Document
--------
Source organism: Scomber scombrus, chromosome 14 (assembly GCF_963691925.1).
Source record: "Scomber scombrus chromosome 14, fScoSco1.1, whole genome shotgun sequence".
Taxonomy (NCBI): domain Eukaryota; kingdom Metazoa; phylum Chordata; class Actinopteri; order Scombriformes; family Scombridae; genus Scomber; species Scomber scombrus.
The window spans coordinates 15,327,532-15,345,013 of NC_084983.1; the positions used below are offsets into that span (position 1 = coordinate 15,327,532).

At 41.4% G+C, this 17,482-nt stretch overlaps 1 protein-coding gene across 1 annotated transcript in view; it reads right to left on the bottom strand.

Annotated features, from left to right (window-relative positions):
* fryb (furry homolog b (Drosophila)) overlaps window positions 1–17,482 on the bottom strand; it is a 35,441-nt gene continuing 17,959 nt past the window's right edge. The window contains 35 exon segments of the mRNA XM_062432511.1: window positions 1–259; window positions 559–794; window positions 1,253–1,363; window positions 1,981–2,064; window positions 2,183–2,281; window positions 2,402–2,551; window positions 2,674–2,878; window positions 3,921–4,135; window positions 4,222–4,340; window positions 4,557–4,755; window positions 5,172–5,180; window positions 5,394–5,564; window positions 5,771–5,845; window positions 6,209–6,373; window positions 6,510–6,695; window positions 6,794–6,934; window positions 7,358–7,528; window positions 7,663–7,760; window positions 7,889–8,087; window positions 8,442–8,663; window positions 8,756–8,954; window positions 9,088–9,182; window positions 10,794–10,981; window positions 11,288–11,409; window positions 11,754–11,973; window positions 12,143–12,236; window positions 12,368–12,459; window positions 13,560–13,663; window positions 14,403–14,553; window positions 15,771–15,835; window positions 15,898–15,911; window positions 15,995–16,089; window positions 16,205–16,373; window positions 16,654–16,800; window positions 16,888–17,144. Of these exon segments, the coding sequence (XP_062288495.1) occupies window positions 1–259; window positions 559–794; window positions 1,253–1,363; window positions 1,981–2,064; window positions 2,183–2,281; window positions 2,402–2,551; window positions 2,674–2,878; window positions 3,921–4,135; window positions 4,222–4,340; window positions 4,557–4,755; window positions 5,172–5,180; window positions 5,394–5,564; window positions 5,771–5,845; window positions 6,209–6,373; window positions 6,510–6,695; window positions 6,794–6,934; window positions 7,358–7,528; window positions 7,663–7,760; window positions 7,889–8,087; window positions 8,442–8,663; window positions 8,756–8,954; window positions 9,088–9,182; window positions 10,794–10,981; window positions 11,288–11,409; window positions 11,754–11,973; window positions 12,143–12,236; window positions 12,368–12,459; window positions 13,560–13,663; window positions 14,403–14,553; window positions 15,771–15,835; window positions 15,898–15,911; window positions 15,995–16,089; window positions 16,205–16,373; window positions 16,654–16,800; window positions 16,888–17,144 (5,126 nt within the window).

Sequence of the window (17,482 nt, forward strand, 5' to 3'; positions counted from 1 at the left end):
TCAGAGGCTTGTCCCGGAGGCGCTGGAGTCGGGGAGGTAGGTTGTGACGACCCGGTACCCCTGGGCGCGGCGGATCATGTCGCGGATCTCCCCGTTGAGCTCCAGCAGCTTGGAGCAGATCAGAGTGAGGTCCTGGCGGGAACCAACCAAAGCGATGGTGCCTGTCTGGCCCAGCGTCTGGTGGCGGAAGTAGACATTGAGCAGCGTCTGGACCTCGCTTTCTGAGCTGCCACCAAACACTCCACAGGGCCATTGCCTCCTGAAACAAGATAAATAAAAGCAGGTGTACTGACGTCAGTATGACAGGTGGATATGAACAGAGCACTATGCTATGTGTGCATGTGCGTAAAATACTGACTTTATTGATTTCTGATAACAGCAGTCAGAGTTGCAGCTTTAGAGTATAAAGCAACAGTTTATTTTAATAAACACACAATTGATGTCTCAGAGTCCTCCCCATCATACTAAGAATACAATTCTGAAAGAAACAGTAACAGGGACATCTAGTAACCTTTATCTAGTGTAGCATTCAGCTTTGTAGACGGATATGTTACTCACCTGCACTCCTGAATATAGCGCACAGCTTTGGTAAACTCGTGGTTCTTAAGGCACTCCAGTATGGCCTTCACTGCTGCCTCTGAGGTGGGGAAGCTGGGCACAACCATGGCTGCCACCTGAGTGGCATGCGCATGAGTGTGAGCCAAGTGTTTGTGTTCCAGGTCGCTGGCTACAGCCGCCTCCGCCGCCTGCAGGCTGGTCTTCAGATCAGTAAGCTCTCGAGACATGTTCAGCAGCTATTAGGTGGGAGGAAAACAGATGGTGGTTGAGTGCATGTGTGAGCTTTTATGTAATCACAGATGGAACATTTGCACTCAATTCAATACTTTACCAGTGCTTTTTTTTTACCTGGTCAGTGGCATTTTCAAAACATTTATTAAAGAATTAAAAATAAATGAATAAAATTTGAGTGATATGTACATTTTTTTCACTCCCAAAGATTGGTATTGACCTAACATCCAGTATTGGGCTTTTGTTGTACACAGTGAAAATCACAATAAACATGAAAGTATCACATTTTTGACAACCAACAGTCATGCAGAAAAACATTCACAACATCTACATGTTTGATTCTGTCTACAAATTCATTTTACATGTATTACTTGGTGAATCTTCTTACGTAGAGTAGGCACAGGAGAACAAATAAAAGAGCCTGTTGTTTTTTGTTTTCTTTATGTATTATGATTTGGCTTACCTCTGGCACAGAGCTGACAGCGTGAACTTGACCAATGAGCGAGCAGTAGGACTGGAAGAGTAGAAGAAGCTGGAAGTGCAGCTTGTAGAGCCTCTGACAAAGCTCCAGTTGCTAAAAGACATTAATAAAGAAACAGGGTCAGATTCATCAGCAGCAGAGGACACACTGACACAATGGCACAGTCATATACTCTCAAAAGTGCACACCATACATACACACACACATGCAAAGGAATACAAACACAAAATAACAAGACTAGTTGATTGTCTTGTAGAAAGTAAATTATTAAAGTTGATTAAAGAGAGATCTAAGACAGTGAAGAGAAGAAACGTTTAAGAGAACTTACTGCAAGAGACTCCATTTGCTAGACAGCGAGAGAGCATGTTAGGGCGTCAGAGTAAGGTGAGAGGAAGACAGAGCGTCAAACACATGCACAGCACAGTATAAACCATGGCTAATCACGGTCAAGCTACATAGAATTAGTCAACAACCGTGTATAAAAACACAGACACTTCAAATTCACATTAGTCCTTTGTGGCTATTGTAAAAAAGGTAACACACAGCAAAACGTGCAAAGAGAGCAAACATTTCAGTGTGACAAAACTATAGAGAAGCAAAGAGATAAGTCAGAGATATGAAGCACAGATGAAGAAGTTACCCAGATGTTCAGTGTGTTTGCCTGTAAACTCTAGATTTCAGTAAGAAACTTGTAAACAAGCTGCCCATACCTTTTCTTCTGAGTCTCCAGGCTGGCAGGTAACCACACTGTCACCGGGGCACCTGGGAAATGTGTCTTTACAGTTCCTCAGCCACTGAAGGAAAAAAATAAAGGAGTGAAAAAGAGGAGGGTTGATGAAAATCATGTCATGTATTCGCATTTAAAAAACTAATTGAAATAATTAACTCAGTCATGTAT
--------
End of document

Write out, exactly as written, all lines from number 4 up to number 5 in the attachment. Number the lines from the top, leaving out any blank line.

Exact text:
The window spans coordinates 15,327,532-15,345,013 of NC_084983.1; the positions used below are offsets into that span (position 1 = coordinate 15,327,532).

At 41.4% G+C, this 17,482-nt stretch overlaps 1 protein-coding gene across 1 annotated transcript in view; it reads right to left on the bottom strand.